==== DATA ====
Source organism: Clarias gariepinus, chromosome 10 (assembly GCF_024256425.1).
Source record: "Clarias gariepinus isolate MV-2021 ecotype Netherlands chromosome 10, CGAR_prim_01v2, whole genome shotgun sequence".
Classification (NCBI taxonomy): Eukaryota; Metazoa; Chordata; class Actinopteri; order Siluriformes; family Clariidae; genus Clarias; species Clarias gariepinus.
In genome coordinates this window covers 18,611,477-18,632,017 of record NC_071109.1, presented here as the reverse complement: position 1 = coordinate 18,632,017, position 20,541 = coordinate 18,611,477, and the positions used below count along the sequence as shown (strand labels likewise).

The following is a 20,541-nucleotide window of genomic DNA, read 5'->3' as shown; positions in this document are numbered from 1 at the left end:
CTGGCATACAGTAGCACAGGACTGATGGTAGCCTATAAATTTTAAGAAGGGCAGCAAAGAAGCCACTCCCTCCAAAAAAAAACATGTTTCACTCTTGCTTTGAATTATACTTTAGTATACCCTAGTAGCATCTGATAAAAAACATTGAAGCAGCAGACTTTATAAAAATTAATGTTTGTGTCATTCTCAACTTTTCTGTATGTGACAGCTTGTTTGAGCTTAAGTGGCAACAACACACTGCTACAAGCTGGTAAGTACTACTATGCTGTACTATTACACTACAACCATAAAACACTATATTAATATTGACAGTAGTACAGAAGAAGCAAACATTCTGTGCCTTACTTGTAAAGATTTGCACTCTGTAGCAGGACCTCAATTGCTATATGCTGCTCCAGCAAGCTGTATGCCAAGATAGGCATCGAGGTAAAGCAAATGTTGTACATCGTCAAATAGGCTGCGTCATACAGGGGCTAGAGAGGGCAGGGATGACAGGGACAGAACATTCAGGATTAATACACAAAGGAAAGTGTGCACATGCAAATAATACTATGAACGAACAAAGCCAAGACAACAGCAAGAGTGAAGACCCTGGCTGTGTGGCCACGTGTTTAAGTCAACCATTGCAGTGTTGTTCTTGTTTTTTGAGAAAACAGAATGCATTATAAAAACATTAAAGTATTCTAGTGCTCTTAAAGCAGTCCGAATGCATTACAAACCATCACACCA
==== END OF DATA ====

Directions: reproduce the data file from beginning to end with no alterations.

Source organism: Clarias gariepinus, chromosome 10 (assembly GCF_024256425.1).
Source record: "Clarias gariepinus isolate MV-2021 ecotype Netherlands chromosome 10, CGAR_prim_01v2, whole genome shotgun sequence".
Classification (NCBI taxonomy): Eukaryota; Metazoa; Chordata; class Actinopteri; order Siluriformes; family Clariidae; genus Clarias; species Clarias gariepinus.
In genome coordinates this window covers 18,611,477-18,632,017 of record NC_071109.1, presented here as the reverse complement: position 1 = coordinate 18,632,017, position 20,541 = coordinate 18,611,477, and the positions used below count along the sequence as shown (strand labels likewise).

The following is a 20,541-nucleotide window of genomic DNA, read 5'->3' as shown; positions in this document are numbered from 1 at the left end:
CTGGCATACAGTAGCACAGGACTGATGGTAGCCTATAAATTTTAAGAAGGGCAGCAAAGAAGCCACTCCCTCCAAAAAAAAACATGTTTCACTCTTGCTTTGAATTATACTTTAGTATACCCTAGTAGCATCTGATAAAAAACATTGAAGCAGCAGACTTTATAAAAATTAATGTTTGTGTCATTCTCAACTTTTCTGTATGTGACAGCTTGTTTGAGCTTAAGTGGCAACAACACACTGCTACAAGCTGGTAAGTACTACTATGCTGTACTATTACACTACAACCATAAAACACTATATTAATATTGACAGTAGTACAGAAGAAGCAAACATTCTGTGCCTTACTTGTAAAGATTTGCACTCTGTAGCAGGACCTCAATTGCTATATGCTGCTCCAGCAAGCTGTATGCCAAGATAGGCATCGAGGTAAAGCAAATGTTGTACATCGTCAAATAGGCTGCGTCATACAGGGGCTAGAGAGGGCAGGGATGACAGGGACAGAACATTCAGGATTAATACACAAAGGAAAGTGTGCACATGCAAATAATACTATGAACGAACAAAGCCAAGACAACAGCAAGAGTGAAGACCCTGGCTGTGTGGCCACGTGTTTAAGTCAACCATTGCAGTGTTGTTCTTGTTTTTTGAGAAAACAGAATGCATTATAAAAACATTAAAGTATTCTAGTGCTCTTAAAGCAGTCCGAATGCATTACAAACCATCACACCA